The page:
Lycopene Side Effects
So far there are no known lycopene side effects from taking lycopene. As with all new supplements, not many studies have been done into the long term effects of lycopene however as it is a naturally occurring anti oxidant that has been consumed for years without adverse effects it is thought to be quite safe. It is also not known to cause any effects when combined with other vitamins, supplements or drugs and has actually been proven to increase the effectiveness of cholesterol lowering drugs such as lovastatin.
There are some cases of people experiencing allergic reactions to lycopene and when this occurs consumption should definitely be avoided. Pregnant woman should also not try to consume foods rich in lycopene even though there is no scientific evidence to show there would be any adverse effects experienced. One side effect which has been reported but not proven in trials is people who continuously consume lycopene supplements having problems with bloating, gas, vomiting, nausea, indigestion and diarrhoea. If this is occurring it is wise to seek medical advice before continuing to take lycopene.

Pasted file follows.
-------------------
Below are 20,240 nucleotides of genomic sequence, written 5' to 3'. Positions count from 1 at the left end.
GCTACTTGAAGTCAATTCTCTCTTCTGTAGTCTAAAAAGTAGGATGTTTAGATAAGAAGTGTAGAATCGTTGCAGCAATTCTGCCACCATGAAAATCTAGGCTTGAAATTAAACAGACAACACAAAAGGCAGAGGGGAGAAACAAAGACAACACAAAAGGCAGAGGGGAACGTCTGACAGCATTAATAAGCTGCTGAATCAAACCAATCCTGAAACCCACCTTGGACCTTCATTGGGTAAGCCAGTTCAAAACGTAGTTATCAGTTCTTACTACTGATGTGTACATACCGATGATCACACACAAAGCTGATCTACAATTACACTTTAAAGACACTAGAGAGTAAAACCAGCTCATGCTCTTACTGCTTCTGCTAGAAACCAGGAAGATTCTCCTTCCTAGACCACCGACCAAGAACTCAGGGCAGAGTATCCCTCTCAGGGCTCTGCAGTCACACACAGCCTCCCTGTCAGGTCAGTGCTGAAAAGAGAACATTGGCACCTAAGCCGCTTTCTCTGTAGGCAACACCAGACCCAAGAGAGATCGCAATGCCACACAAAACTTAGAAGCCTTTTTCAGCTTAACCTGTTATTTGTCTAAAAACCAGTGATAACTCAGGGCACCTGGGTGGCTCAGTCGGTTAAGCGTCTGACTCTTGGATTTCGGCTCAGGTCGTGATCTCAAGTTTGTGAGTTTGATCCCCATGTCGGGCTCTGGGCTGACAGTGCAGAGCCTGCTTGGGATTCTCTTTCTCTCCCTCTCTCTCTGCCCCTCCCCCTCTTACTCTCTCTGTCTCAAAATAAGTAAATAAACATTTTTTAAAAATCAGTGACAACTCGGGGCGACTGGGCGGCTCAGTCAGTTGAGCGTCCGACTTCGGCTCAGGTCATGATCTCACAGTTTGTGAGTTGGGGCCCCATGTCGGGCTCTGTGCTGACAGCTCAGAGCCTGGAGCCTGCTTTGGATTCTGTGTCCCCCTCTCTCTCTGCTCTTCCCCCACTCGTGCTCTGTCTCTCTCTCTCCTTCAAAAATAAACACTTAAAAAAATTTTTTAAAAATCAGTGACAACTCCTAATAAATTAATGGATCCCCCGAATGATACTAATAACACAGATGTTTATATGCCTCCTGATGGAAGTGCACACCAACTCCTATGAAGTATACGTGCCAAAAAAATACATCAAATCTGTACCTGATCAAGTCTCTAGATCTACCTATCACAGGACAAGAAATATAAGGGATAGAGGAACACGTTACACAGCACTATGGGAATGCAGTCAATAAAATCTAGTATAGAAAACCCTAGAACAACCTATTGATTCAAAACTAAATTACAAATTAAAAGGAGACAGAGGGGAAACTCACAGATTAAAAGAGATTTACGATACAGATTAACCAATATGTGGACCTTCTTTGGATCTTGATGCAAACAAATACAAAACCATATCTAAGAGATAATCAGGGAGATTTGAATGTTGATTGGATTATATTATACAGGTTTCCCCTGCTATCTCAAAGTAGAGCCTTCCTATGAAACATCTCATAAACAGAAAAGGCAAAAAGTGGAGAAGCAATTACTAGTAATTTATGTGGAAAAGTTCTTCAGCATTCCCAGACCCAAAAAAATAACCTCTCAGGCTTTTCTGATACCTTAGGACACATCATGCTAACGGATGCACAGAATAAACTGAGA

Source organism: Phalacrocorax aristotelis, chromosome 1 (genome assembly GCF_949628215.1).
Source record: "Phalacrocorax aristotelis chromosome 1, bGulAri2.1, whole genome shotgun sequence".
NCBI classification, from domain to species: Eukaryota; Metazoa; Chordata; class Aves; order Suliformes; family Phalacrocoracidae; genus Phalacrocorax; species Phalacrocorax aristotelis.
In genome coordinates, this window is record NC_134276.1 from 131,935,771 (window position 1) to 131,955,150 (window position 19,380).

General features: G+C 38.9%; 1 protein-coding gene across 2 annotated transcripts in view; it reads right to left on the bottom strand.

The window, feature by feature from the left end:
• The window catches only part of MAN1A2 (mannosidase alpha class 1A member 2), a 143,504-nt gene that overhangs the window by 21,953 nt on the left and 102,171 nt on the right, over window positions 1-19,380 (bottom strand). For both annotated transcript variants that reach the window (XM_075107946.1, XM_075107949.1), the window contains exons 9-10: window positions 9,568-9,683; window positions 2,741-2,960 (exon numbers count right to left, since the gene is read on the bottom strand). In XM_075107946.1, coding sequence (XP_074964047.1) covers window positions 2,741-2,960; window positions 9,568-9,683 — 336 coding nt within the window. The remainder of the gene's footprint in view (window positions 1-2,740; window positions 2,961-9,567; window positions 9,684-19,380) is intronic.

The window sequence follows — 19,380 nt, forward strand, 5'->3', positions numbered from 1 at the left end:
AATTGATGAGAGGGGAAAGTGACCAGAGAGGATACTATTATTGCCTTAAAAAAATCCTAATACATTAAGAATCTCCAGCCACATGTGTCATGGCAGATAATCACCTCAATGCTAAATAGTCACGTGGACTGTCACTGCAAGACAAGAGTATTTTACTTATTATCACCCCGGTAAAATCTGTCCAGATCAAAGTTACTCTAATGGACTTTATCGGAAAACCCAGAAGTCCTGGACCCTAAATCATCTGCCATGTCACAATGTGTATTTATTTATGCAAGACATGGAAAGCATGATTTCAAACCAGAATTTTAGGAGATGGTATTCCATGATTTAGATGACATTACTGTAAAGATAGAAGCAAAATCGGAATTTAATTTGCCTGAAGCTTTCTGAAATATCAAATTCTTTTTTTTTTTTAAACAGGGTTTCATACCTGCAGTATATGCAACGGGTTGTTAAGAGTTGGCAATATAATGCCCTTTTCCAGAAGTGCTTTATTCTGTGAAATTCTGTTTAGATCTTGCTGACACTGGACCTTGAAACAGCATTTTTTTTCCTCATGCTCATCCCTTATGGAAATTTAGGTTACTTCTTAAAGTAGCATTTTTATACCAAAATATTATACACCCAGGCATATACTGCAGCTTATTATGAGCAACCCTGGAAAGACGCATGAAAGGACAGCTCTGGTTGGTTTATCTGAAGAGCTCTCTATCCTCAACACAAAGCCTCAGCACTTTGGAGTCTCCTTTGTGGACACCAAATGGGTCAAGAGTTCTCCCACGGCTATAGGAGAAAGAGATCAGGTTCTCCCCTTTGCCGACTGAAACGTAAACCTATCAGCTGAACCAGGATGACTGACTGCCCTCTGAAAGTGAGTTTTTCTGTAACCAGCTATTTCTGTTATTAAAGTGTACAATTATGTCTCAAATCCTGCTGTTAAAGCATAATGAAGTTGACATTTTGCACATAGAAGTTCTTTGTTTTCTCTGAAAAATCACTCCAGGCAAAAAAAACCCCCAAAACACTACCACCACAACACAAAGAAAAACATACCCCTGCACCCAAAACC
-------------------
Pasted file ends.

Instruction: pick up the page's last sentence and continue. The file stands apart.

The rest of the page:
Effects Of Lycopene
As with anything, dosage and quantity must be measured. The only adverse effects you will likely get are from taking too much lycopene. Although lycopene dose recommendations vary (with Harvard sticking to 6.5mg) you should try and remain under lycopene 30 mg per day. One case of a middle aged women who had prolonged and excessive consumption of tomato juice has been reported with her skin and liver turning orange/yellow. After 3 weeks of lycopene free diet however her skin and liver colour returned to normal. The discolouration of her skin is non toxic and is called lycopenodermia.
Some substances react with lycopene and decrease absorption into the body. These substances include cholestyramine orlistat, mineral oil and colestipol.